Is thin & scalloped or thick and flat more susceptible to recession?
Thin and scalloped gingivae are more susceptible to recession compared to thick and flat gingivae.
During tooth preparation, impression making or the restoration process, what factors can cause pronounced gingival recession?
Any trauma during tooth prep, impression making or the restoration process to the gingival margin, overhanging or subgingival extension of restorations are all likely to cause pronounced gingival recession.
Where is the zenith of the tooth?
Where is the zenith point on central incisors, lateral incisors and canines?
Zenith point is the height of contour of the gingival scallop.
The zenith point is distal to the long axis of central incisors and canines, while on lateral incisor the zenith is coincident with the long axis.
Label image 1
B: long axis of the tooth
Where should the gingival margins of the central incisors, lateral incisors and canines be?
Height of the gingival margins of the central incisors and canines should be at the same level.
Lateral incisal gingival margin height is up to 1mm incisal to a line joining the height of the gingival margins of centrals and canines.
Contact area and interdental embrasures wise, what percentage of tooth contacts to create contact area between:
A) between centrals
B) between central and lateral
C) between lateral and canine
A) between centrals- 50% of the length of the central incisor
B) between central and lateral- 40% of the central incisor
C) between lateral and canine- 30% of the central incisor
What is the distance between the gingival margin to the alveolar crest?
How far should the distance be from the contact point to the crest of the interproximal bone?
The distance from the contact point to the crest of the interproximal bone should be 5mm or less for the papilla to be present 100% of the time.
If the distance from the contact point to the crest of the interproximal bone is 6mm or 7mm, what happens?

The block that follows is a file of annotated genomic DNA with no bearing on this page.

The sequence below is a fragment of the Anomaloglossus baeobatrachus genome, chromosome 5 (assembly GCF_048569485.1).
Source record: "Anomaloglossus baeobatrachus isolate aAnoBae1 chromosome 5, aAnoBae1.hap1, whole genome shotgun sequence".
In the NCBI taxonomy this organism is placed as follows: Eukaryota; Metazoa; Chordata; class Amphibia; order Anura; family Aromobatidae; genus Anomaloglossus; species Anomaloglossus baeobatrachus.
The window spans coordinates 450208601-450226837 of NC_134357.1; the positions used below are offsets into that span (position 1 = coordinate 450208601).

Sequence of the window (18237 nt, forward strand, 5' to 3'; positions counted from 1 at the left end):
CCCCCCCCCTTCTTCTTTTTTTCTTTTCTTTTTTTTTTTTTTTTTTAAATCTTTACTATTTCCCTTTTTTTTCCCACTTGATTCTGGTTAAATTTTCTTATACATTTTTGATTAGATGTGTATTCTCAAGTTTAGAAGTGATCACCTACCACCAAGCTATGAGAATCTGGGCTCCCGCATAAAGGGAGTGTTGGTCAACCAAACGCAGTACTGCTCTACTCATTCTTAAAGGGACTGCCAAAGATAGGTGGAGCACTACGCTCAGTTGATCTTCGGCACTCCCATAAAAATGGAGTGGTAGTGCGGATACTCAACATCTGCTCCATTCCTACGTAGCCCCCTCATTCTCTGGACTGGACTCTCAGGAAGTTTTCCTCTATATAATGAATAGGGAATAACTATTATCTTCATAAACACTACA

The papilla is less likely to be present compared to when the distance is 6mm or less.
Why is attached gingiva around the teeth important?
To minimise the risk of gingival recession and to increase patient comfort when performing OH procedures.
In what circumstances may the mesiodistal dimension of a crown be increased (and not approximate that of a natural tooth)?
To reduce diastema or gingival embrasure space.
If increasing the mesial distal width of a crown (and not following the approximate of the natural tooth), what must be checked prior to increasing it?
If the roots of the adjacent teeth are in close proximity then there will be less room for increase of the mesiodistal dimension.
Therefore, check distance between roots on radiograph prior to increasing MD crown dimension.
By how much can the facio-lingual dimension of the prosthetic crown be increased and why?
The facio-lingual dimension of the crown should not be increased more than 0.5mm from the gingival margin as it may induce plaque retention.
What is the emergence profile?
The profile of a restoration as it emerges from the gingival margin, termed emergence profile, should be straight or flat for the first 0.5mm of the restoration to maintain healthy gingival tissues.
What should the emergence angle be of maxillary anterior crowns, veneers and composite resin build ups?
Angle of 15 degrees.